Cultural Stereotypes vs Generalizations

Hello, lovely English language learners. It’s Morksensei. Welcome back to my channel. Every now and again (or sometimes) I like to make topical content on my channel that is easy for learners of English to understand. This is one of those videos, and today’s topic is helpful for intercultural and interpersonal relations. So, let me start with a question for you: What’s the difference between these two sets of sentences?

  • Mexicans only do business among themselves. They’re closed to outsiders.
  • To do business in Mexico, you must first build relationships. Trust is important to Mexicans.

You can probably guess the difference based on the title of this video. Yes, the first one is a stereotype, and the second one is a cultural generalization. These two concepts (or ideas) are often confused with each other because they both involve making broad statements about a group of people. There are many differences between them, though. The most important difference is that stereotypes are often hurtful, whereas generalizations are often helpful. Why is this? How exactly can you tell one from the other? Let’s find out.

What are generalizations & stereotypes, exactly?

First, we need to define our terms (or explain our words). What’s a generalization? And what is a stereotype? When we make a generalization, we’re trying to observe (or look at) the behaviour of many people and notice similarities. Generalizations are not always correct, but we make them anyway in order to make sense of our world. When we say phrases like “In general,…” or “Generally, …” or “Generally speaking, …” we’re not talking about everything or everyone. Rather, we’re making statements about most of the people or things together. Generalizations are neutral, descriptive, and non-judgmental. If we get new information or new examples which disprove our broad view, it’s easy to modify (or change) our generalization. So, generalizations can easily be updated by the people that make them.

Stereotypes are also broad statements, but in contrast with generalizations, they involve making interpretations and/or judgments rather than descriptions. Unlike generalizations, stereotypes tend to keep people into categories with the idea of limiting that group. After we make a stereotype, we’re often reluctant (or hesitant) to modify them (or change them. Our ideas about the thing or person becomes fixed (or unchanging).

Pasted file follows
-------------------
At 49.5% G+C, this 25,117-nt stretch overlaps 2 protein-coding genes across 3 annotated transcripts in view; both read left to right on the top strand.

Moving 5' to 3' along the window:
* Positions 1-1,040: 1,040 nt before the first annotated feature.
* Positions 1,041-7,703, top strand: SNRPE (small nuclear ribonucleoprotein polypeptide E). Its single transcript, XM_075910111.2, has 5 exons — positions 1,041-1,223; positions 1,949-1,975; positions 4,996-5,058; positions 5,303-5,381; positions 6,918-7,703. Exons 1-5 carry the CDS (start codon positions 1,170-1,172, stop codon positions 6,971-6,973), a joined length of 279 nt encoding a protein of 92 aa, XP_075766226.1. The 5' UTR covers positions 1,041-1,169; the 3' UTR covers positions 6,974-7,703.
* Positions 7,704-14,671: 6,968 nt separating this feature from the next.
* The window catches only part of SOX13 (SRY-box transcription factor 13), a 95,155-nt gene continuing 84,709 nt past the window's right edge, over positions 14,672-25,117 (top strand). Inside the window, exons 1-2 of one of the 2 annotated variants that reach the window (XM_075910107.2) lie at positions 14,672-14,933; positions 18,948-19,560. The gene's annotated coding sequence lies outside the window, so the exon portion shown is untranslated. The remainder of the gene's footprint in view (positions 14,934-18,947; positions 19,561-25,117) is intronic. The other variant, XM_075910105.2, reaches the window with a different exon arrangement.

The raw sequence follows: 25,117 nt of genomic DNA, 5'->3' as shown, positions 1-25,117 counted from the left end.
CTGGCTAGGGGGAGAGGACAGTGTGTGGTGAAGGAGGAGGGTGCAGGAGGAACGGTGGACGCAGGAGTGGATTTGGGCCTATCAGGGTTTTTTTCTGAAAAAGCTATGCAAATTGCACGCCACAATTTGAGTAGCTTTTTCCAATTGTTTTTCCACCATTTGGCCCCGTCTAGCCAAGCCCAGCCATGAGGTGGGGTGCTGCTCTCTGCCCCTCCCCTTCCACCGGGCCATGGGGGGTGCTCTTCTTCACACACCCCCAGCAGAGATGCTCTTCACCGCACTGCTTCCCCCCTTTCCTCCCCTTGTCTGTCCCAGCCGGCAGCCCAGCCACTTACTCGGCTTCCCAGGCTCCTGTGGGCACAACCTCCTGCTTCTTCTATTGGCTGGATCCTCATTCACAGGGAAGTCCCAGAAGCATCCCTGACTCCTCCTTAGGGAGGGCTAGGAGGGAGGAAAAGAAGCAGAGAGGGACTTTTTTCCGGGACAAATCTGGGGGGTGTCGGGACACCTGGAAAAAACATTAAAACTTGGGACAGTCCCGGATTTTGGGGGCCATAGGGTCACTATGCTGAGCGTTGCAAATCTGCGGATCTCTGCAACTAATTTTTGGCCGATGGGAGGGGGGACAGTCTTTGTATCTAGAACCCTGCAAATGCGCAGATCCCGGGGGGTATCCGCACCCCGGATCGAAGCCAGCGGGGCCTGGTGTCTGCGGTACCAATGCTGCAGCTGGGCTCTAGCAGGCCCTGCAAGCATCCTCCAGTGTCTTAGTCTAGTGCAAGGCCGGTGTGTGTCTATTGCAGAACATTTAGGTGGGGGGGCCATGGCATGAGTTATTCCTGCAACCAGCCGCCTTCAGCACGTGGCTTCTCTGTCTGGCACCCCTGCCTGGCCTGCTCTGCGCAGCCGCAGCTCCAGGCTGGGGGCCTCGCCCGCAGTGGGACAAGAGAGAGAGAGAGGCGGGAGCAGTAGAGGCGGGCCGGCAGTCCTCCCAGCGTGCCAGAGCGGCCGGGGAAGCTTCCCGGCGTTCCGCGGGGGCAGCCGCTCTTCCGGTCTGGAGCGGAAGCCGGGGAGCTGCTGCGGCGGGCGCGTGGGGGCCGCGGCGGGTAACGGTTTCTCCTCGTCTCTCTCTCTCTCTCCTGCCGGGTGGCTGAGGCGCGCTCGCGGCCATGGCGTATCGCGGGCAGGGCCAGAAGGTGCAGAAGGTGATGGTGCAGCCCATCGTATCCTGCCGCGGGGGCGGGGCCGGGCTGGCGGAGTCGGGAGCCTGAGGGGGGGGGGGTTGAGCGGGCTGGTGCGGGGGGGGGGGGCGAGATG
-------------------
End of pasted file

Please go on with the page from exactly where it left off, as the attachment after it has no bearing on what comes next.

In the examples I shared above, statement one uses judgmental words like “closed” and “only.” On the other hand, statement number two gives examples to describe, and not judge, the behaviour.

The second statement is useful to help us do business with Mexicans. In contrast, the first statement just gives us a negative view (or bad impression) of Mexican culture that is not helpful and doesn’t allow any growth or flexibility. This negative way of seeing Mexicans will be retained (or kept) in our subconscious. It might negatively influence our future interactions (or conversations) with Mexicans. On the other hand, the generalization – statement number two – gives us knowledge that we can act on if we encounter (or meet) people from Mexico. The generalization gives us ideas to think about when we start relationships with them.

Examples using “Laputia”

Let me give you some example statements about a fictional country (a country that does not exist) called Laputia. Do you think each statement is a stereotype or a generalization? (The answers are at the end))

1) Laputians are selfish.

2) In Laputia, gifts are often given after a business meeting.

3) It may take 2 or 3 days to make an appointment with a Laputian.

4) Laputians never let you know what they are thinking about. They are very confusing.

5) In Laputia, many businesspeople invite their colleagues to their home for dinner to talk about work.

6) Arriving on time in Laputia usually means arriving ten minutes after the agreed time.

7) In Laputia nothing runs on time.

8) It’s common in Laputia to discuss all details of an agreement before signing a contract.

9) In Laputia, all the power in a company tends to be at the top. A middle manager rarely makes independent decisions.

10) Laputians spend too much time eating.

11) Laputians are very loud and are inconsiderate of their neighbours who might be trying to sleep.

12) In Laputia, having a large family is thought to bring wealth and happiness.

13) Laputians have too many children, and don’t look after them properly.

14) Laputians should place more value on education.

15) Laputians generally show appreciation to guests by preparing banquets (big meals) for them.

How to avoid making stereotypes